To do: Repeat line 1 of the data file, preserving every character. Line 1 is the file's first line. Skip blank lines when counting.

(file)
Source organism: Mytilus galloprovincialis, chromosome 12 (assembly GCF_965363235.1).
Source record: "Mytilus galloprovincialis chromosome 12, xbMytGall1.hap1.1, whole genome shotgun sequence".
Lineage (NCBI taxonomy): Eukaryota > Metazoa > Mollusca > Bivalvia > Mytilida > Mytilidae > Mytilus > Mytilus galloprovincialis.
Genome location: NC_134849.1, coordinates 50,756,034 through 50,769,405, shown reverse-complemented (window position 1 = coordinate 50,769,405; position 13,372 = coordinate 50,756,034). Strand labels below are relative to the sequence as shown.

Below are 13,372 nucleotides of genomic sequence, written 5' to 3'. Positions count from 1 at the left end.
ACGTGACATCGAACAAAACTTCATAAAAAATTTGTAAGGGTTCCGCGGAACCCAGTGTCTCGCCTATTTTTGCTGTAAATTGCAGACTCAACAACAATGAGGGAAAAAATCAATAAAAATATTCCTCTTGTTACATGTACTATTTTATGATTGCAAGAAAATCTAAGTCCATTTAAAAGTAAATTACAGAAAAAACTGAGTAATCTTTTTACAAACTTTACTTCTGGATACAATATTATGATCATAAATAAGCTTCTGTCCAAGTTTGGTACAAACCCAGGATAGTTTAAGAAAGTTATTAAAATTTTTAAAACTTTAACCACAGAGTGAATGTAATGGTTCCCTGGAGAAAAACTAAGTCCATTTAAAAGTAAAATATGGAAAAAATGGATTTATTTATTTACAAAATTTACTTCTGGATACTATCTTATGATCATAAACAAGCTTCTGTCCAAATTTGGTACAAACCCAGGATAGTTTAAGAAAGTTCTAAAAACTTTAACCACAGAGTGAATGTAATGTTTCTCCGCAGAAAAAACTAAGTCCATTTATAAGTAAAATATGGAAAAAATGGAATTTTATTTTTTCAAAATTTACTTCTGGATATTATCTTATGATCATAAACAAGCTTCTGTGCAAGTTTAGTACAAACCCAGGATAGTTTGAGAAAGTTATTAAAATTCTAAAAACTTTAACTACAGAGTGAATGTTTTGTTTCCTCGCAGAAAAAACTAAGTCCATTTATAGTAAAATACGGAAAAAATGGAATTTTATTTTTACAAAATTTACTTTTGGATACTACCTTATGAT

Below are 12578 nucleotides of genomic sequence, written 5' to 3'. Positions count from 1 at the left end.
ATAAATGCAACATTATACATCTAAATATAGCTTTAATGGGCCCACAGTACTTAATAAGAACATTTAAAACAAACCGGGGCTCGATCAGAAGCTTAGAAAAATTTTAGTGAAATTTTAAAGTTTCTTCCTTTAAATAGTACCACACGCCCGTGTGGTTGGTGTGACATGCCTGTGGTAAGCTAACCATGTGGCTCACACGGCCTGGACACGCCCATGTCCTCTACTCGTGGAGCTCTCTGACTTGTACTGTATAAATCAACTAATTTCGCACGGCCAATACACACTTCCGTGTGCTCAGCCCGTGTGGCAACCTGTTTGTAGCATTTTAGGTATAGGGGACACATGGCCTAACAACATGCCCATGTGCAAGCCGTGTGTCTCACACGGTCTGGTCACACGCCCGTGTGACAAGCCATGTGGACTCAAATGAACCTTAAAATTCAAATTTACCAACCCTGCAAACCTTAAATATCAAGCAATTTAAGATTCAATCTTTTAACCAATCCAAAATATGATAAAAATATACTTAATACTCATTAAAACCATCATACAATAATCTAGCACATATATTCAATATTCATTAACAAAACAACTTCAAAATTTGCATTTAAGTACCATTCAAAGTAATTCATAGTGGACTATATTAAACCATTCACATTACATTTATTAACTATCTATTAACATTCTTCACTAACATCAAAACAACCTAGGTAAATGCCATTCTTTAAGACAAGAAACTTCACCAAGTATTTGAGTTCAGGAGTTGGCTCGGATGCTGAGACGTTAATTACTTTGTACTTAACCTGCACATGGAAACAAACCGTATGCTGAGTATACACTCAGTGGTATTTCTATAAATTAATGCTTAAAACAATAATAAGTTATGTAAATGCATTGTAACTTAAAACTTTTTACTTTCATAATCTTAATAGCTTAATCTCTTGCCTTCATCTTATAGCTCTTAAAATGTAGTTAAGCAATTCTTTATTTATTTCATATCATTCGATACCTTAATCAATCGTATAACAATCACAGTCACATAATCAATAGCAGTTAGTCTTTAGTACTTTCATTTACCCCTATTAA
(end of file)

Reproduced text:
Source organism: Mytilus galloprovincialis, chromosome 12 (assembly GCF_965363235.1).